’Say it ain’t so,’ Korea
“Say it ain’t so, Joe.” The quote may be apocryphal, but it remains one of the best known lines in American sports history. A kid purportedly said it to Shoeless Joe Jackson as he was leaving a courtroom while on trial in Chicago during what was known as the Black Sox scandal.
Jackson, one of the best batters in baseball, was accused along with half a dozen other White Sox players of accepting bribes to throw the 1919 World Series to the Cincinnati Reds.
Memories of the Black Sox come to mind as one reads about a couple of Korean pitchers accused of taking bribes. They’re under investigation in cases that are more sophisticated and complicated than throwing games. What pitcher, actually, wants to pitch so badly as to be sure of losing? In the Internet age, thousands of people can go online and bet instantly on the next batter, the next pitch, who will walk next.
A pitcher may figure he can afford to take a bribe for promising, say, to walk the second batter in the third inning ― and then throw hard the rest of the way to win the game anyway. Easy ― so easy, in fact, that most forms of Internet gambling on sports are illegal in Korea and the prosecutors expect to catch more players and gamblers in a broadening investigation.
The current sports scandal also evokes memories of a much more recent American case, that of Pete Rose, possibly the greatest player in baseball history, who admitted eventually to having bet on his own team, the Cincinnati Reds, as a manager. He said that he only bet for, not against, the Reds, but he was thrown out of baseball in 1989 and may never be enshrined in the Hall of Fame in Cooperstown, New York.
That’s a mistake. You can’t get away from the fact that Rose set records for numbers of hits and at-bats. He was the ultimate hustler. When I met him in an exhibition series in Japan years ago, he was glad to chat while nervously playing “pepper” ― repeatedly hitting the ball lightly, quickly to someone else tossing it from a few feet away.
And when he wasn’t playing pepper and wasn’t on the field, he was jogging in place, doing exercises, a man in motion. Although the games in Japan had no meaning statistically, he played to win, diving head first into third base to stretch out a hit, running against the wall in left field. They didn’t call him “Charlie Hustle” for nothing. The Japanese loved him. He showed them the respect of playing his best against them as if every game, every play counted.
Rose might not, however, like the corollary to my view that he belongs in the Hall of Fame. That is, the words beneath his bronzed image should state that he was kicked out of baseball for gambling, that he broke the sternest rule in the game, a violation of trust almost as bad as Shoeless Joe deliberately losing the World Series by letting flyballs drift out of his reach or throwing to the wrong base or throwing short or wild. Shoeless Joe may have had some of the highest batting averages, but today he’s remembered for the Black Sox scandal, the kid saying, “Say it ain’t so, Joe.”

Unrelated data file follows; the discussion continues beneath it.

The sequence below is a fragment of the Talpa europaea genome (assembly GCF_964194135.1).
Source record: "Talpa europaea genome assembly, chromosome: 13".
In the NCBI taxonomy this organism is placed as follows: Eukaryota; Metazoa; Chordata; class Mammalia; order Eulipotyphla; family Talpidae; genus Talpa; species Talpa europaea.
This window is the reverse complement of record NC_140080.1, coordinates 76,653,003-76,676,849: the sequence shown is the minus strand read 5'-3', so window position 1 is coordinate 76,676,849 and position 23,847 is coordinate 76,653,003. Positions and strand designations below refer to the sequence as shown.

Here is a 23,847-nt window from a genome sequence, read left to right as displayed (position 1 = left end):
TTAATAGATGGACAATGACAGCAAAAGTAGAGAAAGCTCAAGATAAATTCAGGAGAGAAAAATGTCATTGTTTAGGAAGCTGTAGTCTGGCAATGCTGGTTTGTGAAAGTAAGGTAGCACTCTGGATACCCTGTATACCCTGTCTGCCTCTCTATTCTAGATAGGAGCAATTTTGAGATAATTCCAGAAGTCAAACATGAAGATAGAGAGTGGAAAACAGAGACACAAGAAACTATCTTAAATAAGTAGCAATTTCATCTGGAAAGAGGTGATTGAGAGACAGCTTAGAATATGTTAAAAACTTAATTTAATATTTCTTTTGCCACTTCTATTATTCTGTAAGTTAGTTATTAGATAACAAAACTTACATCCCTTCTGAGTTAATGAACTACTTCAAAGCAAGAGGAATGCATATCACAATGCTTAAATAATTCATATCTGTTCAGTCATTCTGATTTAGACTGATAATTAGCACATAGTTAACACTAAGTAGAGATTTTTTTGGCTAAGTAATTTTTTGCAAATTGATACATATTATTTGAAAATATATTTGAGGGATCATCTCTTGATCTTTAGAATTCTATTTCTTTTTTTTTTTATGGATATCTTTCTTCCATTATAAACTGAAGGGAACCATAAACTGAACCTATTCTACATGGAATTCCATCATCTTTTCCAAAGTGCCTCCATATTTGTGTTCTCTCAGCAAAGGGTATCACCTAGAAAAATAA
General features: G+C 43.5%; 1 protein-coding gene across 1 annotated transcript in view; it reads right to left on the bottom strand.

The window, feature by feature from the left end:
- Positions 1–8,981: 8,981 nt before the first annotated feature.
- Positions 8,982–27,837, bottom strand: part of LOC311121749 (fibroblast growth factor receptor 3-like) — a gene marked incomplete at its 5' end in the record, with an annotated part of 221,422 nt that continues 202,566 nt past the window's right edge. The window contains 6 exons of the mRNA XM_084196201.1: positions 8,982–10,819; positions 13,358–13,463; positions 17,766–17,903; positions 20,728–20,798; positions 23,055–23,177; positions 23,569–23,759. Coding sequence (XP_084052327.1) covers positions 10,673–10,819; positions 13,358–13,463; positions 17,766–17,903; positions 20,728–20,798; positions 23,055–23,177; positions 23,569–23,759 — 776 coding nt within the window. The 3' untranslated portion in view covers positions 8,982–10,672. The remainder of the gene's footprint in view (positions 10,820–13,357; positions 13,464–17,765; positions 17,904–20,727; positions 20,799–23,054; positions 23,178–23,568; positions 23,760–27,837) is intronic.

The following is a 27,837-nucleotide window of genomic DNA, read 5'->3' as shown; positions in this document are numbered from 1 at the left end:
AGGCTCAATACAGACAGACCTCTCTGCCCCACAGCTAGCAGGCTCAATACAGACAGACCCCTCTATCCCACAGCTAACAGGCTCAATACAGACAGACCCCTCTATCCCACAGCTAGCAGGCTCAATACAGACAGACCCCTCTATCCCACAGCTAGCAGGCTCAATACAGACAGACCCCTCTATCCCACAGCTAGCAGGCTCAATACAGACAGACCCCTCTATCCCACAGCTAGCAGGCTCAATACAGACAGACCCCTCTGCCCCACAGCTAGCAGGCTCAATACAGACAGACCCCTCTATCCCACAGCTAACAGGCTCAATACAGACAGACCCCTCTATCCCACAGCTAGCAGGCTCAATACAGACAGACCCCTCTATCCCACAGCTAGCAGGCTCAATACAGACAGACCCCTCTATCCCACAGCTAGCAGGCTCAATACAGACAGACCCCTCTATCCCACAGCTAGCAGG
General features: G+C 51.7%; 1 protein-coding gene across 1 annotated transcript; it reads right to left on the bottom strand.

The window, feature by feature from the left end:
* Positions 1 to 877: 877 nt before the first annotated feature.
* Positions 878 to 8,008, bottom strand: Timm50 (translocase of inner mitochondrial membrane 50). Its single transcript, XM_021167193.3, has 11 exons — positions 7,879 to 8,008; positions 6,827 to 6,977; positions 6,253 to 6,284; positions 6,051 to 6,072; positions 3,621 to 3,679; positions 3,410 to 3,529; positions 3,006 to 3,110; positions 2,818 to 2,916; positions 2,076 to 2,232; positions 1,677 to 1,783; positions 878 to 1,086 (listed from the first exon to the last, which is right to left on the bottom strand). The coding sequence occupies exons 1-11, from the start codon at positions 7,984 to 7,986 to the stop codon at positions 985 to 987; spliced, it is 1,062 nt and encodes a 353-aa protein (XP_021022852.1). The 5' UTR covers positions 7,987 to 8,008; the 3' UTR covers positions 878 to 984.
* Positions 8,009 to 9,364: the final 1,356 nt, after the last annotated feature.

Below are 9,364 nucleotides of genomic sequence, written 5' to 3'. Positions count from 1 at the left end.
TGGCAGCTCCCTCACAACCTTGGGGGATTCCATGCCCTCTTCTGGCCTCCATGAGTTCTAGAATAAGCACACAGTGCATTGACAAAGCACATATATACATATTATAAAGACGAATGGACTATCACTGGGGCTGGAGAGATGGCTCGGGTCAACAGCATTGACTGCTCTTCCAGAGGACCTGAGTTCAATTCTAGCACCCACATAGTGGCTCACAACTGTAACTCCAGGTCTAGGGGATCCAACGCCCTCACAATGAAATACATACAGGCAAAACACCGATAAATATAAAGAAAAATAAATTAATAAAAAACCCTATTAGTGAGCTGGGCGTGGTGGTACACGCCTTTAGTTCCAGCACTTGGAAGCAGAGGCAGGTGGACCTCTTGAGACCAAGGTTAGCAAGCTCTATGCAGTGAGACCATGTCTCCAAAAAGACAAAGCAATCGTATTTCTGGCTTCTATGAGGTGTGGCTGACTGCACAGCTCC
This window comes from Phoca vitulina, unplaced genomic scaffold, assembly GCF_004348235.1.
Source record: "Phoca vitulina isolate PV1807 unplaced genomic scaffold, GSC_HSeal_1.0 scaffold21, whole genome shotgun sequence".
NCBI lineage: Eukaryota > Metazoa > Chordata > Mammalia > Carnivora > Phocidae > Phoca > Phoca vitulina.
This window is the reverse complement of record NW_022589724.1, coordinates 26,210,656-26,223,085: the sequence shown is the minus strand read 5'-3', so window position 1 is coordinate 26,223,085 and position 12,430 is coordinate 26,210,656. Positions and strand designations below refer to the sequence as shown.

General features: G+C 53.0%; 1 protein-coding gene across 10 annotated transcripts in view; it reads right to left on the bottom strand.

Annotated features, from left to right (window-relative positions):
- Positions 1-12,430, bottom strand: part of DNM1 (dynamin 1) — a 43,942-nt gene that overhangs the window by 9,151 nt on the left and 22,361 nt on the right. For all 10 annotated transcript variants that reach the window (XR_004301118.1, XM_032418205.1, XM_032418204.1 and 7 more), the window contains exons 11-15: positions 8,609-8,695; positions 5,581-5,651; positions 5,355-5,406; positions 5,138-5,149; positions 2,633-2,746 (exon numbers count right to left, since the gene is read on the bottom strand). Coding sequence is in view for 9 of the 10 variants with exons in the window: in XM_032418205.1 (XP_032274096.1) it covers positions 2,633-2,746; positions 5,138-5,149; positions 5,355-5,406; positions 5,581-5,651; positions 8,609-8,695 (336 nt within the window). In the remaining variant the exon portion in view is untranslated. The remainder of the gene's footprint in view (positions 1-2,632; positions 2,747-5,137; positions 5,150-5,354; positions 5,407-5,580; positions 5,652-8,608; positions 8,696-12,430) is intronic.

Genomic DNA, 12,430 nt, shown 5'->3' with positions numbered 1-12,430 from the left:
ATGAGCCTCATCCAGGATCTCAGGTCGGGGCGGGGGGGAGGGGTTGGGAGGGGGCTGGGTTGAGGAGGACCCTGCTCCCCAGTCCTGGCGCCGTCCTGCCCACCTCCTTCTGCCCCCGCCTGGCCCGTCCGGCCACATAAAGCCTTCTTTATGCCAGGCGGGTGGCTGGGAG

Other players who might otherwise be sure bets ― maybe not the best word in this context ― for the Hall of Fame should also be named and shamed beneath their images on the bronze plaques in Cooperstown. I’m thinking of those who were guilty of building up their muscles to home-run or pitching perfection by taking illegal drugs, some by injection, others by pills.
Barry Bonds would doubtless have hit hundreds of home runs but maybe not more than 700 had he not fallen for the conman who talked him into the wonders of whatever he was peddling. And no way would Roger Clemens, in the twilight of his career, have recorded all those wins and the league-lowest earned run average, for the Houston Astros after his great years with the Yankees, Red Sox and Blue Jays if he hadn’t been on steroids. It would be preposterous not to have them and a few others with similar flawed histories in the Hall of Fame ― but with the nature of their notoriety fully explained beneath their images in bronze.
Whether we’re talking about betting, or taking weird drugs, or accepting bribes, Korean league officials, team owners and prosecutors have to get tough, fast, if they see something amiss. There are too many ways to fix bets these days to be able to offer forgiveness or second chances.
From nothing when the Korean Baseball League was founded 30 years ago, Korean pro baseball now draws more spectators each year than do soccer and basketball combined. Anyone who’s been to a baseball game here knows the incredible enthusiasm for a sport that most Koreans knew little about as recently as the 1970s. Internet gambling, and, far worse, taking bribes for walks and other stuff, betrays both fans and players.
Corruption in this society is endemic. The envelope, the payoff, is routine. It’s time now to wipe out the problem in baseball here before greed and stupidity ruin more players and finally the game when it’s getting to be a national phenomenon ― almost like K-pop or cell phones.
Columnist Donald Kirk (www.donaldkirk.com) is author of ``Korea Betrayed: Kim Dae Jung and Sunshine.” Reach him at firstname.lastname@example.org.